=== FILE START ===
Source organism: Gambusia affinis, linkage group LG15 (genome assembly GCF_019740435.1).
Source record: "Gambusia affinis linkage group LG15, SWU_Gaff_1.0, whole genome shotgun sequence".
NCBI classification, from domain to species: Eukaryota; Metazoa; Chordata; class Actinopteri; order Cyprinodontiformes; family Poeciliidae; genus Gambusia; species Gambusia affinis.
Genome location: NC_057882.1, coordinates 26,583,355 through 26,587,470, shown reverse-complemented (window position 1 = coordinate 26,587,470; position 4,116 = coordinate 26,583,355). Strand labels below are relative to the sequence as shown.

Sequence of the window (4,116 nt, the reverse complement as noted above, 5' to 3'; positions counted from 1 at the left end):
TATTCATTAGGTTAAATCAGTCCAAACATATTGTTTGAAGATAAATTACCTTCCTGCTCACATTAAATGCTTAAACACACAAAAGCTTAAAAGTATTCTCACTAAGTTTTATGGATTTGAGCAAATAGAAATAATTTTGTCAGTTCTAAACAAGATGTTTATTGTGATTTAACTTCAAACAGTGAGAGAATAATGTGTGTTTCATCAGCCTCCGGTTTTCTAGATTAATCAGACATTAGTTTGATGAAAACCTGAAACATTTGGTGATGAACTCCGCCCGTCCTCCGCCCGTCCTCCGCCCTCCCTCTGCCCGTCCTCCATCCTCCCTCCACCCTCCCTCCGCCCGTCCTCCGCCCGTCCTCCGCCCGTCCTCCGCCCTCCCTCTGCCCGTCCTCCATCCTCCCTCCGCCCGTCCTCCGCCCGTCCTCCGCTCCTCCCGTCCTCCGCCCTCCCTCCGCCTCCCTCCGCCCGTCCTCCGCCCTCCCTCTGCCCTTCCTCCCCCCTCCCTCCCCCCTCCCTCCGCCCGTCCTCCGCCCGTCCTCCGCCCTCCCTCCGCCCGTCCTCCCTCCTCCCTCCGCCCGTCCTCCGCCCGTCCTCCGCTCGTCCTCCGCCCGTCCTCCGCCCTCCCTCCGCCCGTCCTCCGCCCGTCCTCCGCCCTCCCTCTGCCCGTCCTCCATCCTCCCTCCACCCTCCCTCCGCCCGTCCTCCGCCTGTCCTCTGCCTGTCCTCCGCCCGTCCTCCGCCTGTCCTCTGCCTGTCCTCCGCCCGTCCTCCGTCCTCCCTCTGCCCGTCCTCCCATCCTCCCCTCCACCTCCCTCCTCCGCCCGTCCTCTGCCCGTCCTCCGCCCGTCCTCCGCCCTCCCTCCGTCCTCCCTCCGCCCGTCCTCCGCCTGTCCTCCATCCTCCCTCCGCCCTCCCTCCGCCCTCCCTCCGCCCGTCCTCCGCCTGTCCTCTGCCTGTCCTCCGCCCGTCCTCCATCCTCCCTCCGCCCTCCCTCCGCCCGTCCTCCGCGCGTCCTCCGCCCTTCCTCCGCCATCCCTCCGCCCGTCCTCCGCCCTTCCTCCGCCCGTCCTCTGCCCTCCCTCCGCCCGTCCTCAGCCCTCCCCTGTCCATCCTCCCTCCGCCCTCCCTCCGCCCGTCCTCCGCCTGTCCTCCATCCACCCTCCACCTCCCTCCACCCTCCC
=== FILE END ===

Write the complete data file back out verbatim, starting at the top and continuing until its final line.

Source organism: Gambusia affinis, linkage group LG15 (genome assembly GCF_019740435.1).
Source record: "Gambusia affinis linkage group LG15, SWU_Gaff_1.0, whole genome shotgun sequence".
NCBI classification, from domain to species: Eukaryota; Metazoa; Chordata; class Actinopteri; order Cyprinodontiformes; family Poeciliidae; genus Gambusia; species Gambusia affinis.
Genome location: NC_057882.1, coordinates 26,583,355 through 26,587,470, shown reverse-complemented (window position 1 = coordinate 26,587,470; position 4,116 = coordinate 26,583,355). Strand labels below are relative to the sequence as shown.

Sequence of the window (4,116 nt, the reverse complement as noted above, 5' to 3'; positions counted from 1 at the left end):
TATTCATTAGGTTAAATCAGTCCAAACATATTGTTTGAAGATAAATTACCTTCCTGCTCACATTAAATGCTTAAACACACAAAAGCTTAAAAGTATTCTCACTAAGTTTTATGGATTTGAGCAAATAGAAATAATTTTGTCAGTTCTAAACAAGATGTTTATTGTGATTTAACTTCAAACAGTGAGAGAATAATGTGTGTTTCATCAGCCTCCGGTTTTCTAGATTAATCAGACATTAGTTTGATGAAAACCTGAAACATTTGGTGATGAACTCCGCCCGTCCTCCGCCCGTCCTCCGCCCTCCCTCTGCCCGTCCTCCATCCTCCCTCCACCCTCCCTCCGCCCGTCCTCCGCCCGTCCTCCGCCCGTCCTCCGCCCTCCCTCTGCCCGTCCTCCATCCTCCCTCCGCCCGTCCTCCGCCCGTCCTCCGCTCCTCCCGTCCTCCGCCCTCCCTCCGCCTCCCTCCGCCCGTCCTCCGCCCTCCCTCTGCCCTTCCTCCCCCCTCCCTCCCCCCTCCCTCCGCCCGTCCTCCGCCCGTCCTCCGCCCTCCCTCCGCCCGTCCTCCCTCCTCCCTCCGCCCGTCCTCCGCCCGTCCTCCGCTCGTCCTCCGCCCGTCCTCCGCCCTCCCTCCGCCCGTCCTCCGCCCGTCCTCCGCCCTCCCTCTGCCCGTCCTCCATCCTCCCTCCACCCTCCCTCCGCCCGTCCTCCGCCTGTCCTCTGCCTGTCCTCCGCCCGTCCTCCGCCTGTCCTCTGCCTGTCCTCCGCCCGTCCTCCGTCCTCCCTCTGCCCGTCCTCCCATCCTCCCCTCCACCTCCCTCCTCCGCCCGTCCTCTGCCCGTCCTCCGCCCGTCCTCCGCCCTCCCTCCGTCCTCCCTCCGCCCGTCCTCCGCCTGTCCTCCATCCTCCCTCCGCCCTCCCTCCGCCCTCCCTCCGCCCGTCCTCCGCCTGTCCTCTGCCTGTCCTCCGCCCGTCCTCCATCCTCCCTCCGCCCTCCCTCCGCCCGTCCTCCGCGCGTCCTCCGCCCTTCCTCCGCCATCCCTCCGCCCGTCCTCCGCCCTTCCTCCGCCCGTCCTCTGCCCTCCCTCCGCCCGTCCTCAGCCCTCCCCTGTCCATCCTCCCTCCGCCCTCCCTCCGCCCGTCCTCCGCCTGTCCTCCATCCACCCTCCACCTCCCTCCACCCTCCC